Squeeze lemons and set the fresh lemon juice aside.  Drain the beets and discard any liquid from the cans.  Juice the beets (you will end up with approximately 1/2 Cup of pure beet juice).  In a large glass (non-reactive) container, whisk together all ingredients until sugar is fully dissolved.  Refrigerate 48 hours before using.  Some people prefer to leave shrubs at room temperature for a day or two before refrigerating, to let more fermentation occur.  Some online sources say a shrub should last several months to a year in the refrigerator.

Notes:   I tried using Lakewood bottled lemon juice and the flavor was significantly better with the fresh lemon juice.  I also tried using the beet liquid from the cans, but it muddied up the flavor–don’t do it.  Chlorine and Chloramines interfere with fermentation, and a shrub is a fermented beverage.  If you cannot get filtered water, leave tap water out for a couple of days–long enough for any chlorine to evaporate.  You can check with your water supplier to find out if your tap water has chloramines in it, which do not evaporate and cannot be boiled off.  Filtered water is best.  Other beet posts on this site include Growing BeetsCinnamon Stick Quick Pickled BeetsRoasted Beet Salad, and Salt-Roasted Golden Beets with Dill, Avocado, Capers and Red Onion.


IMG_2177  One of my essential old kitchen tools that really came in handy for this recipe.  Lemon squeezer by IMUSA.  Tip: cut the ends off the lemons to get the best squeeze.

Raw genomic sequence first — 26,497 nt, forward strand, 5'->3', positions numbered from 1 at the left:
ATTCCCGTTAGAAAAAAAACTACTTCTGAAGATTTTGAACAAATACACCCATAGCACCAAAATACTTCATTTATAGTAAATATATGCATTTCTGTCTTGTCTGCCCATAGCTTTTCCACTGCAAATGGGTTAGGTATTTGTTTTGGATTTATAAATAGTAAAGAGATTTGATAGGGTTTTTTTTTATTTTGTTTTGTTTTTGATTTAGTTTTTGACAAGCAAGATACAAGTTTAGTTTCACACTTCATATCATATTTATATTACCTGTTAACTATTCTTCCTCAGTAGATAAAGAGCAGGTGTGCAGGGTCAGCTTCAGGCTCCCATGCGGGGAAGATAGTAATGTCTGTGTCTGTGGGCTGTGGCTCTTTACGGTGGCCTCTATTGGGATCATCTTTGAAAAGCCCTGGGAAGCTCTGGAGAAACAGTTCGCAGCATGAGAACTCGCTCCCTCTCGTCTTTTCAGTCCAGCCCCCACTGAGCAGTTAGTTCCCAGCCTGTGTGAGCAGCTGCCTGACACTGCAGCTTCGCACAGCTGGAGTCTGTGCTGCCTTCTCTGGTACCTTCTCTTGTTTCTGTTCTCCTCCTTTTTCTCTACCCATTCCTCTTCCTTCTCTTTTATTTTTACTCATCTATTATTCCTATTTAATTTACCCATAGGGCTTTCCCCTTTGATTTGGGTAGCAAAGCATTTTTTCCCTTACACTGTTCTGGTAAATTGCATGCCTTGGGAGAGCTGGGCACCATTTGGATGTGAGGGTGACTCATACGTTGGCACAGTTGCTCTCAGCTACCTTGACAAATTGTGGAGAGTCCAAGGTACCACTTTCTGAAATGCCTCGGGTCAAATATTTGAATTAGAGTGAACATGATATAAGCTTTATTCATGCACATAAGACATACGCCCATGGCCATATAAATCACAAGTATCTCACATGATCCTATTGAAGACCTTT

100% Pure Vegan Cosmetics in Annapolis, MD

20141115_141926    I stumbled upon this  100% Pure  shop in the Annapolis Mall, in Maryland.  They sell vegan cosmetics and lines for skin care, hair and nails, and makeup brushes, and also baby and children’s products.  This shop has only been open a month or two, but I was told they have plans to open 20 more stores around the country.  I bought the Vanilla Bean Nourishing Body Cream for $17 and I do like it a lot.  They’ll give you a product sample if you ask, so that’s something to take advantage of.  They have lots of products and I’ll be trying more.  Be warned that various items do contain honey, but many of their other products are indeed vegan.  Please note there is also a very nice Lush store in this same mall, and that some vegan lines like Too Faced can be found at the Sephora store.  And all products can be had by mail order online.  You can listen to my podcasts on vegan makeup  and  vegan personal products on this site, or on ITunes, Stitcher, and other podcatchers.